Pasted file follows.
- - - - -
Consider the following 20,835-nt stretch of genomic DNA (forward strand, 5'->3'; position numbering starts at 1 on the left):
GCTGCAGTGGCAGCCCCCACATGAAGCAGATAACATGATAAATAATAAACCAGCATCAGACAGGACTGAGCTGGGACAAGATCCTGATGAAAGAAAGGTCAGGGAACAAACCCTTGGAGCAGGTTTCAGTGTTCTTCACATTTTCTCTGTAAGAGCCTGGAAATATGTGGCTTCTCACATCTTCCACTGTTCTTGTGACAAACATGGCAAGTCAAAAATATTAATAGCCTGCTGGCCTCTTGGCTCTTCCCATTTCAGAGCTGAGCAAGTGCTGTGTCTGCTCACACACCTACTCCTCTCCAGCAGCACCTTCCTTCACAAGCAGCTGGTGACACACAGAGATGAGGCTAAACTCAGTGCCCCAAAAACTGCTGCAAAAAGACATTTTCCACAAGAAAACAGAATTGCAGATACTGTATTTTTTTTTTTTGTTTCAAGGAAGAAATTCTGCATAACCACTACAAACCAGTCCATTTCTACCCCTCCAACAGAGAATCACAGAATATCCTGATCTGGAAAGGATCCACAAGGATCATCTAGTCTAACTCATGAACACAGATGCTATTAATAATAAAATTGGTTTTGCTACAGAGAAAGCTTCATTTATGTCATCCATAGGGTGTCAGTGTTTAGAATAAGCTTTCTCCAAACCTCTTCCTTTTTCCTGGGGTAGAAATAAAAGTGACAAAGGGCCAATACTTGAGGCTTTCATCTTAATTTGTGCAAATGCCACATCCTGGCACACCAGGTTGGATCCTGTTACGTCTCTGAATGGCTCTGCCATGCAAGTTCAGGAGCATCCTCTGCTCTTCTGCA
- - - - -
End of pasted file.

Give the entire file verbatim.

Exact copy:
Consider the following 20,835-nt stretch of genomic DNA (forward strand, 5'->3'; position numbering starts at 1 on the left):
GCTGCAGTGGCAGCCCCCACATGAAGCAGATAACATGATAAATAATAAACCAGCATCAGACAGGACTGAGCTGGGACAAGATCCTGATGAAAGAAAGGTCAGGGAACAAACCCTTGGAGCAGGTTTCAGTGTTCTTCACATTTTCTCTGTAAGAGCCTGGAAATATGTGGCTTCTCACATCTTCCACTGTTCTTGTGACAAACATGGCAAGTCAAAAATATTAATAGCCTGCTGGCCTCTTGGCTCTTCCCATTTCAGAGCTGAGCAAGTGCTGTGTCTGCTCACACACCTACTCCTCTCCAGCAGCACCTTCCTTCACAAGCAGCTGGTGACACACAGAGATGAGGCTAAACTCAGTGCCCCAAAAACTGCTGCAAAAAGACATTTTCCACAAGAAAACAGAATTGCAGATACTGTATTTTTTTTTTTTGTTTCAAGGAAGAAATTCTGCATAACCACTACAAACCAGTCCATTTCTACCCCTCCAACAGAGAATCACAGAATATCCTGATCTGGAAAGGATCCACAAGGATCATCTAGTCTAACTCATGAACACAGATGCTATTAATAATAAAATTGGTTTTGCTACAGAGAAAGCTTCATTTATGTCATCCATAGGGTGTCAGTGTTTAGAATAAGCTTTCTCCAAACCTCTTCCTTTTTCCTGGGGTAGAAATAAAAGTGACAAAGGGCCAATACTTGAGGCTTTCATCTTAATTTGTGCAAATGCCACATCCTGGCACACCAGGTTGGATCCTGTTACGTCTCTGAATGGCTCTGCCATGCAAGTTCAGGAGCATCCTCTGCTCTTCTGCA